"I would like to write a book on eagle quilts – that is one of my bucket list goals."

9) Any further comments are invited.

"The reason decided to do a web site about Illinois Quilt History:
I had been working on my Virginia Snow Studios, Collingbourne Mills, and LeeWards research since 2001, but it wasn't until 2007 I started thinking about a web site completely devoted to Illinois Quilt History. With the exception of the Elbert book and a few magazine articles no one appeared to be studying and researching Illinois' contributions in the area of quilt and art needlework history. I thought those stories needed to be saved and so I decided to start my web site. I had also learned a lot from my VSS, CM, and LeeWards project about how to gather information in the State of Illinois that I thought would help others with their own research or genealogy projects - I added that information to my site as well.

"What I did not know when I started the site was how I would reconnect people researching their art needlework ancestors to ancestors they did not know they had? I have been able to do this many times. e.g. I was contacted by a German Buettner relative about the T. Buettner & Co. Chicago, Illinois information she found on my web site - she could not speak English and my German comes from three years of HS German which bascially consists of conversational German and the Our Father I had to memorize in my German III class, but we spent months exchanging information and photographs. I posted the new information and photograhs she shared on my web site and then a Wisconsin Buettner contacted me on the information found on my site. She added her own and was overjoyed to find she had ancestors who still resided in Germany -- I introduced them to each other and they have taken it from there. I have done this several times with other art needlework companies -- reconnected ancestors to each other. It is a reward and a bonus for me to be able to do that and also save a quilt history and/or art needlework company story.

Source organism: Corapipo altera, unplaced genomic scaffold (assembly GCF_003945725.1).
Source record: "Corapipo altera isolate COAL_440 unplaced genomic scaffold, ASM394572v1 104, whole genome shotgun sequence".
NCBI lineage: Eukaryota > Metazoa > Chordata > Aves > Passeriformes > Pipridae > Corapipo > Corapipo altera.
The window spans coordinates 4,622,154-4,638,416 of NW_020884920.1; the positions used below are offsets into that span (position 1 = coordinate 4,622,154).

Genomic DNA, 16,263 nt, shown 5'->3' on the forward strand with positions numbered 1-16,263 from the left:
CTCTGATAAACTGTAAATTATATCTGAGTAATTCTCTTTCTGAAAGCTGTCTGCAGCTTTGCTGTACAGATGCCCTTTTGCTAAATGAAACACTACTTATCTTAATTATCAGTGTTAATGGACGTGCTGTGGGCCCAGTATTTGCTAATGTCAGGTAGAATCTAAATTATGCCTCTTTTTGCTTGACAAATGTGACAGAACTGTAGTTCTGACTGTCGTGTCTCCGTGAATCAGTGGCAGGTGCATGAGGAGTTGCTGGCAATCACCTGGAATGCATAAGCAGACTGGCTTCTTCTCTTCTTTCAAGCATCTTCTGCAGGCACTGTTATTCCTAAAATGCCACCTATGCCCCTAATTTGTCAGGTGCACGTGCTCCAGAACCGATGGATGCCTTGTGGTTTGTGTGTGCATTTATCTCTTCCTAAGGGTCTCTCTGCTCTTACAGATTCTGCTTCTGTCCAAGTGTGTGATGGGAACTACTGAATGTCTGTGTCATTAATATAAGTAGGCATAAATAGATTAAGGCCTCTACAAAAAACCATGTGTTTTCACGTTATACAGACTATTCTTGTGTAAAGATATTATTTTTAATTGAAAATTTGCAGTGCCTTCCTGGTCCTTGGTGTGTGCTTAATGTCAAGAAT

"I love books, but a web site allows you the freedom to update your information as new information surfaces so interested parties or researchers have the most accurate information available on a particular subject."

10) Please describe (in a list) the contributions you have made via books, presentations, exhibits, contests, articles, fabric lines, research papers and the like.


Susan Wildemuth is an author, historian and quilting aficionado. Her research, writing and photographs have been published in national, regional and local quilt and textile history publications. She was one of the tri-founders of the Iowa-Illinois Quilt Study Group in Kalona, Iowa.

Her web site Illinois Quilt History: Quilt History (http://www.illinoisquilthistory.com/) from the Midwest was established in 2008, and her blog Eye of the Needle: Quilt History Conversation (http://sew-eyeoftheneedlequilthistory.blogspot.com/) from the Midwest followed in 2009.

Her area of expertise is Illinois Quilt History and Antique, Vintage, and New eagle quilts. She is also the author of a non-quilting blog called Life Lessons from Movies (http://lifelessonsfrommoviesandliterature.blogspot.com/) and Literature which was started in 2010. She lives on an Illinois grain farm with her husband and a “rescued” red beagle-mix.

Thank you very much, Susan, for sharing your self with us and for the insights we gain because of your efforts in this field. Continued success to you.

* Women (and Men) at Work

© 2006 - 2016 Kimberly Wulfert, PhD. Absolutely no copies, reprints, use of photos or text are permitted for commercial or online use. One personal copy for study purposes is permitted.